As Egypt prepares to host the 17th edition of the FIFA U-20 World Cup, the locals may well be wondering what to expect. The tournament's billing has traditionally promised 'a look at football's stars of tomorrow, today', but has the 32-year-old showpiece really lived up to this kind of hype? set about finding out.

Diego makes his entrance
Tunisia staged the first-ever FIFA World Youth Championship, as it was known in 1977, and the star of the title-winning USSR side was midfield general Vladimir Bessonov. After laying claim to the tournament's adidas Golden Ball award, the Dynamo Kiev star went on to enjoy an outstanding international career, winning Olympic gold in 1980 before starring at the 1982, 1986 and 1990 FIFA World Cups™.

A good start, then, but nothing compared to the sense of history-in-the-making that accompanied the 1979 edition in Japan. This was the tournament at which a certain Diego Maradona gave the world a memorable first glimpse of his awesome potential, inspiring an outstanding Argentina side to glory alongside his prolific partner in crime, Ramon Diaz.

Argentina conceded their crown two years later, but the Albiceleste side of 1981 did contain a striker who would go on to score a FIFA World Cup-winning goal just five years later, Jorge Burruchaga. Uruguayan legend Enzo Francescoli also impressed in Australia, but it was Romulus Gabor - the rock on which the bronze-winning Romania side was built - who claimed the adidas Golden Ball.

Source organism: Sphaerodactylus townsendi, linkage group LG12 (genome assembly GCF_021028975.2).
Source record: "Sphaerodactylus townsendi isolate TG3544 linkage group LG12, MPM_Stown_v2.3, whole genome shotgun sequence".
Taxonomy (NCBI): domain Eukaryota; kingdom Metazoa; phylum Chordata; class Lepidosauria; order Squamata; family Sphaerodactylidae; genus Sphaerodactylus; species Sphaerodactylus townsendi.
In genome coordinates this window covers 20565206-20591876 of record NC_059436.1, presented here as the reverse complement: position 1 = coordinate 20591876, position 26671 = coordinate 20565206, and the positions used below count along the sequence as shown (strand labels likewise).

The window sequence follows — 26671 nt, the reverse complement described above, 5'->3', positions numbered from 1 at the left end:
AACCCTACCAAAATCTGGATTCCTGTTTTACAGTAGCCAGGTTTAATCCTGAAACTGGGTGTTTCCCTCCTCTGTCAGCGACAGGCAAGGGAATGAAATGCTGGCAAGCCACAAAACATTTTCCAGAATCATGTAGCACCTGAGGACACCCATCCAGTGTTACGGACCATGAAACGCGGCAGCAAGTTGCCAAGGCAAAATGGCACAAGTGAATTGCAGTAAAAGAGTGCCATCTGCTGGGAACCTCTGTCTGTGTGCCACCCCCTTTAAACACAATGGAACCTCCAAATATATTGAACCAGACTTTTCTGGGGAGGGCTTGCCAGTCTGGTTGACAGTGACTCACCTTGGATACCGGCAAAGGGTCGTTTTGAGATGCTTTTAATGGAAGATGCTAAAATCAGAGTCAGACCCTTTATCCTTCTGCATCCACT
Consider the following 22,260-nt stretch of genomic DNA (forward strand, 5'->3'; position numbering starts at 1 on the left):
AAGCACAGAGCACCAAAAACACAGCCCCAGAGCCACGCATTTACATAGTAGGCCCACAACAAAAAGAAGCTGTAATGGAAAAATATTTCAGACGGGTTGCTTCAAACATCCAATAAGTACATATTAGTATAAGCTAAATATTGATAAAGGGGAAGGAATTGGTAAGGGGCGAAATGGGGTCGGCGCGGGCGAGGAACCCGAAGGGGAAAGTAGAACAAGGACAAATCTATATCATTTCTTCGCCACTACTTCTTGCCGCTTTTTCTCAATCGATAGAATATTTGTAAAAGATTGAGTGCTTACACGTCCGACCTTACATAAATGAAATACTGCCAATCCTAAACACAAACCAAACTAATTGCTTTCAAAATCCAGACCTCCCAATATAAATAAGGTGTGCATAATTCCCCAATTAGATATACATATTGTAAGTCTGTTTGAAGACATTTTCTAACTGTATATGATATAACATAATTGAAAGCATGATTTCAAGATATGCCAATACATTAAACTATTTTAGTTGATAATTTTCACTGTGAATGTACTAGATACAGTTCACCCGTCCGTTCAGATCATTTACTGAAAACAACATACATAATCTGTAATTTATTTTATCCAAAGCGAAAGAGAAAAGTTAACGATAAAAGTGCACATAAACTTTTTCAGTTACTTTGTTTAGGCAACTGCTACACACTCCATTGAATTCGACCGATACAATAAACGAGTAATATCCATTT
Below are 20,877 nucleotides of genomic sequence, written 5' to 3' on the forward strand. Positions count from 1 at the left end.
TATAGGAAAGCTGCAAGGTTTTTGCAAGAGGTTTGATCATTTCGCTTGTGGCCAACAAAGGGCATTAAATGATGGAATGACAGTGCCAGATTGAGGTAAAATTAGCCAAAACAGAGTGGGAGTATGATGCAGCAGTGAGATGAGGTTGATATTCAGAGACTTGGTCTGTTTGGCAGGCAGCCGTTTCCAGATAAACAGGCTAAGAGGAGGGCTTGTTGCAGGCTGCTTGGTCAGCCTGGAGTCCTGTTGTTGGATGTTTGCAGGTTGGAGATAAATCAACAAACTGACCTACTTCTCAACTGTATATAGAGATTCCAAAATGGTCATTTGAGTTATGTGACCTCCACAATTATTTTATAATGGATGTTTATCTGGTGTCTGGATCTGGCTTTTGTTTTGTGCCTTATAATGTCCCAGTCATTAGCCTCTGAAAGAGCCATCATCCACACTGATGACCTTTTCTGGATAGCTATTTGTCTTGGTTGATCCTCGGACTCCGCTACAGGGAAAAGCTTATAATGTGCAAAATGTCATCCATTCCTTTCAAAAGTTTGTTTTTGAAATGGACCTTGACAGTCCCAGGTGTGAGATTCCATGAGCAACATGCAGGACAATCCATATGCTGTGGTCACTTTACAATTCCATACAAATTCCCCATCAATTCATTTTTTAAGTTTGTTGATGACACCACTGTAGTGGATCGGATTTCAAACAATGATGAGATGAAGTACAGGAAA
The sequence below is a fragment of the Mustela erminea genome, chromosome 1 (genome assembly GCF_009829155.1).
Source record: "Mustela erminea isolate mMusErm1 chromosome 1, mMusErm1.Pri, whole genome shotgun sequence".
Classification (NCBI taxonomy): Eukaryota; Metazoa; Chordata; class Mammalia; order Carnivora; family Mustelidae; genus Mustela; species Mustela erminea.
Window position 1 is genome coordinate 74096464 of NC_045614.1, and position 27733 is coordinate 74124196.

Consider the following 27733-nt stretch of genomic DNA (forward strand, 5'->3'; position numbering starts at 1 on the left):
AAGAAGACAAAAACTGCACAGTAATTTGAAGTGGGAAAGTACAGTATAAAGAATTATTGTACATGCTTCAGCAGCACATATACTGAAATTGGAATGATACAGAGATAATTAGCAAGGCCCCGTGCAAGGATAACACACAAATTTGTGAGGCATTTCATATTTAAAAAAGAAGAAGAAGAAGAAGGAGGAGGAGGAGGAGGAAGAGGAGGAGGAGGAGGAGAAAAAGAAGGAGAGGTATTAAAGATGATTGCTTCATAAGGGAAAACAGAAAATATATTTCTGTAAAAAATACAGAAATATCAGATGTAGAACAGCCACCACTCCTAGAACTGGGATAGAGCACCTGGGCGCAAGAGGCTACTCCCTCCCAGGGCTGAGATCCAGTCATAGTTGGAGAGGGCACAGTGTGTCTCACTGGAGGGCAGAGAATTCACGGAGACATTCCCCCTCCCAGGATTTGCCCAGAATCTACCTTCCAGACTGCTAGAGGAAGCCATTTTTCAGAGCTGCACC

It was generally felt that Gabor, despite going on to win 35 caps for his country, failed to live up to his potential, and the same was widely said of Geovani, the star of Mexico 1983. The Brazilian's vision and skill had seen him edge the likes of Marco van Basten, Toni Polster and Bebeto to both the Golden Ball and Golden Shoe awards, but it was to prove the high point of a career that never truly got off the ground.

Geovani's fellow Brazilian and winner of the 1985 Golden Ball, Silas, undoubtedly fared better, starring for Sporting and Sampdoria in a career that also encompassed two FIFA World Cups in 1986 and 1990. A supporting cast in USSR that included the likes of Claudio Taffarel, Rene Higuita and Krassimir Balakov also provided evidence of the tournament's growing strength, and this trend was to continue at Chile 1987.

Star-studded supporting casts
The elegant, imperious Robert Prosinecki proved a popular choice as the tournament's outstanding player, but the title-winning Yugoslavia team alone provided the midfielder with a plethora of worthy rivals such as Zvonimir Boban, Predrag Mijatovic and Davor Suker. There was similarly stiff competition in Saudi Arabia two years later, with Diego Simeone, Sonny Anderson and Oleg Salenko all in the running for honours. Yet it was Brazil who again provided the Golden Ball winner, and though Bismarck didn't go on to conquer the world, he did earn a place in the Seleção squad at Italy 1990.

Portugal 1991 witnessed the crowning of a 'golden generation' as the hosts retained the trophy, despite the efforts of emerging talents such as Giovane Elber, Andy Cole and Paulo Montero. Yet the player identified as the competition's shining star was not Luis Figo, nor Rui Costa or Joao Pinto, but rather Peixe, who unlike his overlooked team-mates went on to enjoy a surprisingly unspectacular career.